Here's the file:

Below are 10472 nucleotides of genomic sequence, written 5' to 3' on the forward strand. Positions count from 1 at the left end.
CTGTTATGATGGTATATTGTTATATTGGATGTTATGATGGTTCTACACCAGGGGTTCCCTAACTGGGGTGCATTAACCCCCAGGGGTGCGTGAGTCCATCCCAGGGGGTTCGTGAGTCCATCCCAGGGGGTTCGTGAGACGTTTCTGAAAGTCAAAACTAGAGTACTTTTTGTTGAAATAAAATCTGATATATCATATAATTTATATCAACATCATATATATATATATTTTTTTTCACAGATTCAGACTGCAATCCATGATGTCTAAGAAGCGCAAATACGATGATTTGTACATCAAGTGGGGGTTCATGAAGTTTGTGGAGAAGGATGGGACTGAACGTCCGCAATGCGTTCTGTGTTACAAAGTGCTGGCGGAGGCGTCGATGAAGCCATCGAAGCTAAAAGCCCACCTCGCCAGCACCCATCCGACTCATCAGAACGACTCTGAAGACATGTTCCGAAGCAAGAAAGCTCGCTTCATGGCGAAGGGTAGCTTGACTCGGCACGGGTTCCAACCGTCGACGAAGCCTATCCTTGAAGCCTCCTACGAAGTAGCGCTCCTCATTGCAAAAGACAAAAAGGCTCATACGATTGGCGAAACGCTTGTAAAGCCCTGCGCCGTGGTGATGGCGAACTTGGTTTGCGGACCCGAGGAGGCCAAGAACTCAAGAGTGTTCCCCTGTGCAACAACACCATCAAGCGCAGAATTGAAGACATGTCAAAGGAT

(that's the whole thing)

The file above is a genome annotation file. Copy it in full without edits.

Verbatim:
Below are 10472 nucleotides of genomic sequence, written 5' to 3' on the forward strand. Positions count from 1 at the left end.
CTGTTATGATGGTATATTGTTATATTGGATGTTATGATGGTTCTACACCAGGGGTTCCCTAACTGGGGTGCATTAACCCCCAGGGGTGCGTGAGTCCATCCCAGGGGGTTCGTGAGTCCATCCCAGGGGGTTCGTGAGACGTTTCTGAAAGTCAAAACTAGAGTACTTTTTGTTGAAATAAAATCTGATATATCATATAATTTATATCAACATCATATATATATATATTTTTTTTCACAGATTCAGACTGCAATCCATGATGTCTAAGAAGCGCAAATACGATGATTTGTACATCAAGTGGGGGTTCATGAAGTTTGTGGAGAAGGATGGGACTGAACGTCCGCAATGCGTTCTGTGTTACAAAGTGCTGGCGGAGGCGTCGATGAAGCCATCGAAGCTAAAAGCCCACCTCGCCAGCACCCATCCGACTCATCAGAACGACTCTGAAGACATGTTCCGAAGCAAGAAAGCTCGCTTCATGGCGAAGGGTAGCTTGACTCGGCACGGGTTCCAACCGTCGACGAAGCCTATCCTTGAAGCCTCCTACGAAGTAGCGCTCCTCATTGCAAAAGACAAAAAGGCTCATACGATTGGCGAAACGCTTGTAAAGCCCTGCGCCGTGGTGATGGCGAACTTGGTTTGCGGACCCGAGGAGGCCAAGAACTCAAGAGTGTTCCCCTGTGCAACAACACCATCAAGCGCAGAATTGAAGACATGTCAAAGGAT